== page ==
Had to think about this awhile...
More recent Sony Walkman devices nowadays have dropped the SonicStage software and use another device management package called Media Manager. It's supposed to be more user friendly than SonicStage was, but since I've no tangible experience with the earlier app I can't attest to this claim (other than to say that I didn't like SonicStage at all).
It appears that you strongly care about the audio quality output. If the Sony experience has been quite rewarding aside from the file management issues, I would suggest that you consider the Sony X-series device. It's been argued by many to be one of the best sounding devices around, has an extremely good user interface, allows for considerable sonic customization, and can even be managed using third-party applications like MediaMonkey (my manager of choice) or Windows Media Player 11, or even Windows File Manager (with a slight change to how the device is seen by your computer).
I've never used Media Manager as a CD ripper, so I can't comment on its capabilities. Fact is I've only used Media Manager to (frustratingly) get video on my Sony devices. Sony could use some lessons on building a solid, easy-to-use app in this instance, but overall Media Manager doesn't SEEM that bad, but then again I've only rarely used it to manage my own Sony devices, opting instead to use 3rd-party applications. That said, I have found that it isn't the best app for managing your library contents (like file naming and song tag information). And I'm not sure it can create song files like you desire (elimination of individual track breaks).
With regards to your laundry list of wants:
- I'm not sure what you mean by 'rip these CDs as albums'. On a computer, it's the artist + album title metadata that usually signifies the relationship of songs to a specific 'album' and determines the storage of the songs on the computer within a specific folder.
- Renaming abilities: I assume your talking about doing this manually, since no online database has their data in some standardized configuration, let alone tailored to your specific needs. Capabilities is all over the place when comparing various applications; no question that not all tag editors are created the same. I've found that I actually like iTunes best for its tag editing capabilities, particularly group edits. I use MediaMonkey at times as well, though its design structure isn't as no-brainer friendly as iTunes. But it does a better job of embedding album art, something that iTunes does rather poorly in that the artwork can be easily 'broken' from the song file.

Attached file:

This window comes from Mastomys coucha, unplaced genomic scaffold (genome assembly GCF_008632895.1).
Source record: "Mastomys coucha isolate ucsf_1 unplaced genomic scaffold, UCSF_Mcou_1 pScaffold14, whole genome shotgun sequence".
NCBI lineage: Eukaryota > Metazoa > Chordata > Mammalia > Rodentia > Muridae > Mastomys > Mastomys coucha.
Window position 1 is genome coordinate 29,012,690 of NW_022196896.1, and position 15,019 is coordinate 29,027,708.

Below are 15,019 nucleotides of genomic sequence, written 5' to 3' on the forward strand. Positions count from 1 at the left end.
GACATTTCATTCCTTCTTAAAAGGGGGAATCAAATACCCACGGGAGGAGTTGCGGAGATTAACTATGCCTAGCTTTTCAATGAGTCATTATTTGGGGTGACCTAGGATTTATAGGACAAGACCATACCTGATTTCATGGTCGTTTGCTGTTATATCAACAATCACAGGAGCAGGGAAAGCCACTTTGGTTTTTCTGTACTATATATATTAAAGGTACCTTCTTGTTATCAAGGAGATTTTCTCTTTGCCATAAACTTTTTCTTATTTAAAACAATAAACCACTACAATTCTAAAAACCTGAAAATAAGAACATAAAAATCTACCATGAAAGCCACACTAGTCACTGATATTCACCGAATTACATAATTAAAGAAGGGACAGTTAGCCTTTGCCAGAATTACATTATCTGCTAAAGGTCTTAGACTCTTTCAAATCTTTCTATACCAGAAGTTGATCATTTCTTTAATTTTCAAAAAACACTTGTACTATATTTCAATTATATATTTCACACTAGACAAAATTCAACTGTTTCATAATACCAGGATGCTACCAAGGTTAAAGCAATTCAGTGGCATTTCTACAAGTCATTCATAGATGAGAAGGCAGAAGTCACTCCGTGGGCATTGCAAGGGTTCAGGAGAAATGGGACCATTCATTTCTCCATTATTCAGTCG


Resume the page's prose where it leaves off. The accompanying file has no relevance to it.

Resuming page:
- Earlier versions of iTunes used to have the capability of 'removing' the gaps between songs, essentially making one large file, perfect for listening to a Bach violin concerto or a Pink Floyd's Dark Side Of The Moon as they were meant to be experienced. But over the years Apple seems to have developed some reason against this and has since deleted this function in more recent iterations of their software. I'm not aware of any OEM app that has this capability built-in; likely you'll have to rely on using a 3rd-party app like Audacity to get the desired result (basically it's manually pasting the songs together and saving the result as one file).
- Not sure what you mean by 'chose' (choose?). At what time? At the time of ripping? At the time when loading from the library onto your device?
I think what you'll find if you haven't already is that there's NO device on the market that will fit your needs exactly. The device might be great but the software it comes with is a disaster. The software works good but the sound of the device is less than stellar. Etc., etc., ad nauseum. With competing standards and proprietary lockdowns it's a tough place to navigate, this universe of MP3. It's not like component stereo was, though even there not everything is as universal as RCA jacks (which ironically isn't universal itself).
What works for me is using a number of different software applications to manage my library. I rip using Nero and sometimes iTunes when I'm lazy or dealing with a CD of mediocre SQ to start with. I edit using iTunes. I manage my (compatible) players using MediaMonkey. My lone wolf players like my Zune HD...well, they're kinda out on their own with their own proprietary needs and support. But for everything else I rely on a multiplicity of resources and tools to get what I want. Not simple, but definitely suitable.